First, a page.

Saudi Oil Minister Ali al-Naimi, the architect of OPEC’s strategy to regain market share by causing the price of crude oil to plunge, says his plan is working, and data from petroleum research firms seem to back him up.
Making his first public comments in two months, al-Naimi told reporters in the southwestern Saudi city of Jazan that the markets have cooled off, and cited Brent crude, the global benchmark, as an example, noting that its price has stabilized at about $60 per barrel.
He also pointed to data that inexpensive oil is driving up demand, notably in China and the United States, which eventually could lead to price stability or to a price rebound.
But Al-Naimi warned naysayers not to upset this new balance. “Why do you want to rock the markets?” he asked. “The markets are calm. … Demand is growing.”
If al-Naimi is right, then his strategy was correct, and it acted quickly. It was only three months ago at OPEC’s headquarters in Vienna that the Saudi minister pushed through a plan to maintain oil production at 30 million barrels a day, declaring a price war with US shale oil producers who rely on costly hydraulic fracturing, or fracking, to extract oil embedded tightly in underground rock.
The US shale producers had not only created a global oil glut, which was depressing the price of oil, but they also had turned their country from OPEC’s biggest customer to a nation headed towards energy independence.
OPEC’s decision led to even lower oil prices, meaning lower revenues, and sometimes even losses, for many oil companies. The financial services concern Cowen & Co. estimates that as a result, total capital expenditures for both production and exploration will plunge by more than $116 billion this year.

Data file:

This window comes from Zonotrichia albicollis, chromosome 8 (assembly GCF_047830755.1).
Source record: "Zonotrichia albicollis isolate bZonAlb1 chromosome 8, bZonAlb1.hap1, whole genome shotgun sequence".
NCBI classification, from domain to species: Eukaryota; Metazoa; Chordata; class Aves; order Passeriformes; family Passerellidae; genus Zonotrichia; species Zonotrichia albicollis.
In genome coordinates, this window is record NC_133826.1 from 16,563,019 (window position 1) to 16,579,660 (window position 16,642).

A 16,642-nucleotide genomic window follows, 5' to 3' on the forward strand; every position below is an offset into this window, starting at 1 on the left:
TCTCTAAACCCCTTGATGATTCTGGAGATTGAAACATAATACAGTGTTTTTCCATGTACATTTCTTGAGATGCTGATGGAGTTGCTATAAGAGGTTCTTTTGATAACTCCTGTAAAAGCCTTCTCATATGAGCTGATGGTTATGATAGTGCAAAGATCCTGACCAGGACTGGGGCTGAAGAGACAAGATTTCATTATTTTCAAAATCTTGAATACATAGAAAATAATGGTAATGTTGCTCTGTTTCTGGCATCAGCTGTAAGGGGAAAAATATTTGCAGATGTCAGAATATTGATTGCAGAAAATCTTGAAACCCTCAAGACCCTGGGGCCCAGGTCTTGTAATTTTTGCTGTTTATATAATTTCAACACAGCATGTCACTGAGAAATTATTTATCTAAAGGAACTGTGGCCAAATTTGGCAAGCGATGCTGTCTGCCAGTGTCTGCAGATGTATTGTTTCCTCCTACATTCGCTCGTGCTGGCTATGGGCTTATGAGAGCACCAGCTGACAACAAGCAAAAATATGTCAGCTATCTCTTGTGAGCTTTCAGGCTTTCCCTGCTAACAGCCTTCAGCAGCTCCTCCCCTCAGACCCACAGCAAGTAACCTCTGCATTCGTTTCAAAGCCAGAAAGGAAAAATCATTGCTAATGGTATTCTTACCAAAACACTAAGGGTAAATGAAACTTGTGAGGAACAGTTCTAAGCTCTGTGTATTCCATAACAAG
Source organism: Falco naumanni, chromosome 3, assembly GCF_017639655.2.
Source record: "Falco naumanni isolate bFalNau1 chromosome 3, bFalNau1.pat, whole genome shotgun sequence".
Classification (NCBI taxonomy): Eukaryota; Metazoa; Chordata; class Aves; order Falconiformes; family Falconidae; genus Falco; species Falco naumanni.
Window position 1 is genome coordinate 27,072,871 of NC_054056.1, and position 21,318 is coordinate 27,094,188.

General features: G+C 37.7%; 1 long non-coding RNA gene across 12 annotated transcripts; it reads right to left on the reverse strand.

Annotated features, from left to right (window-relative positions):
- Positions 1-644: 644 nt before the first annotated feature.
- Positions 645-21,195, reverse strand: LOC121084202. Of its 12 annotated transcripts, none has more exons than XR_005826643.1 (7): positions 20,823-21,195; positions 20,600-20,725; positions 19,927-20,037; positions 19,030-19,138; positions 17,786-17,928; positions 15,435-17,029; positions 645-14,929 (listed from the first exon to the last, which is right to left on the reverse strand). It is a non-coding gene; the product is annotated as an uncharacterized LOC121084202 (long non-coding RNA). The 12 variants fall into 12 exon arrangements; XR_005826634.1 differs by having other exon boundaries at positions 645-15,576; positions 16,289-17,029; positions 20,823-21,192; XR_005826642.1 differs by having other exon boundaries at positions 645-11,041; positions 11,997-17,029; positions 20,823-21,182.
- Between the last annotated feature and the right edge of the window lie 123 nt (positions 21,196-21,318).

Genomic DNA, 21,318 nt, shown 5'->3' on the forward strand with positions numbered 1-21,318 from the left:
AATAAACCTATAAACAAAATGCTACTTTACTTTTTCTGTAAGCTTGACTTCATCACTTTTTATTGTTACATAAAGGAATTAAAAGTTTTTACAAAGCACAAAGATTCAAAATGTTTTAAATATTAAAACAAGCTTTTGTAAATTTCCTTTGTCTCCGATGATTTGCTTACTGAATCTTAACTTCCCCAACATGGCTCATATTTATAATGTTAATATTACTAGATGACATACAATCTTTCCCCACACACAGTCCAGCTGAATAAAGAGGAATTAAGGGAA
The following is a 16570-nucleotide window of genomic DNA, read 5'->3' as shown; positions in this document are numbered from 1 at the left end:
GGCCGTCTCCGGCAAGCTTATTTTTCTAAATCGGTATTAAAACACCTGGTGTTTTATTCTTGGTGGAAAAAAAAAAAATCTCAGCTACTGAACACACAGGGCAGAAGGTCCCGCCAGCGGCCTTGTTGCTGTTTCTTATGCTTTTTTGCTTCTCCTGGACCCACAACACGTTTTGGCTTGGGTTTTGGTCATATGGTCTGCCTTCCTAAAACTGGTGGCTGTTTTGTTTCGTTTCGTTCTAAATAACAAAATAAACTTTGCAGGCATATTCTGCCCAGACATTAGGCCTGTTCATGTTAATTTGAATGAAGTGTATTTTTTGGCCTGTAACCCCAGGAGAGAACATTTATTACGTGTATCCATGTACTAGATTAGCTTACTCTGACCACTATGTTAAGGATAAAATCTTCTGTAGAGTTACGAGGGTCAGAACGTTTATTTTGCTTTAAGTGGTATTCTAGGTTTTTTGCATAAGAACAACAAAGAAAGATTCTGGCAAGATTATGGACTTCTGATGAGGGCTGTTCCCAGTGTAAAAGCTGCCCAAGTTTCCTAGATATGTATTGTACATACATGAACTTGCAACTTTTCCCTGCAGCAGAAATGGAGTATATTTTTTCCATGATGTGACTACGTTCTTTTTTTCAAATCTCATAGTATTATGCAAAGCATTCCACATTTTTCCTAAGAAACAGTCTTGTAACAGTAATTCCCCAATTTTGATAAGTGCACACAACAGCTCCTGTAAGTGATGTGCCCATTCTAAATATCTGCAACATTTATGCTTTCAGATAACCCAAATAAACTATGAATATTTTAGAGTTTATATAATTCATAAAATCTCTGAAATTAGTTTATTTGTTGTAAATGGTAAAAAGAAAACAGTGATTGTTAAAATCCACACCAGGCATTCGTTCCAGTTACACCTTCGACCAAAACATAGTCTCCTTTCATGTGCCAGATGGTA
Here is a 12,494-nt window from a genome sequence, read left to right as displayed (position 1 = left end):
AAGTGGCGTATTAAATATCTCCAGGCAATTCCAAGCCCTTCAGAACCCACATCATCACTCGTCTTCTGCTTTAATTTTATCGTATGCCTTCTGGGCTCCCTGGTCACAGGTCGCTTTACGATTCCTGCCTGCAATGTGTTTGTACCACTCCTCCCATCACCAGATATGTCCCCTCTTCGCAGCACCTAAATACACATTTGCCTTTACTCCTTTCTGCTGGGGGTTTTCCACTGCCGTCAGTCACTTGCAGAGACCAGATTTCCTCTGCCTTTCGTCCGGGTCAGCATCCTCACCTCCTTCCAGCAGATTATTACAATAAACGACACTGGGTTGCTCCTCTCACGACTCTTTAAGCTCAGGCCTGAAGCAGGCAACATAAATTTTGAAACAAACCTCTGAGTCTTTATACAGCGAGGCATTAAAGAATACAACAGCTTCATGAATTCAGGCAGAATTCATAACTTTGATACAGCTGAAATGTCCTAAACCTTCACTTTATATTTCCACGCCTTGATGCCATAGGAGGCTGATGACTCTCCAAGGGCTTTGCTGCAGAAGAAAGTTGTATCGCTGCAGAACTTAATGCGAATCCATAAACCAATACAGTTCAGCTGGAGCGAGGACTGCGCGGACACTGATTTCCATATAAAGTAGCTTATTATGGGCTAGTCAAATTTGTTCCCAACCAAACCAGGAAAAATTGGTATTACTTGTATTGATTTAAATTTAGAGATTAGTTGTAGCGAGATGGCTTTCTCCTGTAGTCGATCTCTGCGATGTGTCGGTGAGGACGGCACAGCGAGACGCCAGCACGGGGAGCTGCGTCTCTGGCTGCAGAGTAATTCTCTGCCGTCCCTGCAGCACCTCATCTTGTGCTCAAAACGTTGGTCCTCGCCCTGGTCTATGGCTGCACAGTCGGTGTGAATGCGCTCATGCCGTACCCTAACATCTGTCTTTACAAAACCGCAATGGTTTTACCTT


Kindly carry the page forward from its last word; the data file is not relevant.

As for US shale producers, some folded under the Saudi strategy. Baker Hughes Inc., one of the world’s largest oilfield services companies in the world, reports that the number of oil rigs operating in the United Stated declined by fully 35 percent since as recently as Dec. 5, leaving the country with the fewest rigs in four years.
Still, lower fuel prices are attractive at the retail market, whether on an industrial scale or for the motorist who simply needs to fuel his or her car. On the large scale, Chinese manufacturing has expanded, if only slightly, this month, according to the HSBC/Markit Purchasing Managers’ Index. It climbed to a four-month high of 50.1, where an even 50 separates economic growth from contraction.
There’s more optimistic news, particularly on the smaller retail level. The research group JBC Energy says US demand for gasoline grew by nearly a half-million barrels a day in January. In India, it says, the demand was 18 percent higher in January than in the same month the previous year.
The JBC report said the allure of cheap fuel can alter driving habits, including what car a customer buys next. And that’s supported by Autodata Publications Inc., which reports that consumers again are opting for cars that are more fuel-hungry: Sales of SUVs and light trucks grew by 19.3 percent from January 2014 to January 2015, while more economical passenger cars grew by only 7.7 percent.
Despite this good news for al-Naimi, if the price of oil has finally bottomed out and begins to rise again, won’t the US shale producers get back into the act with a vengeance?
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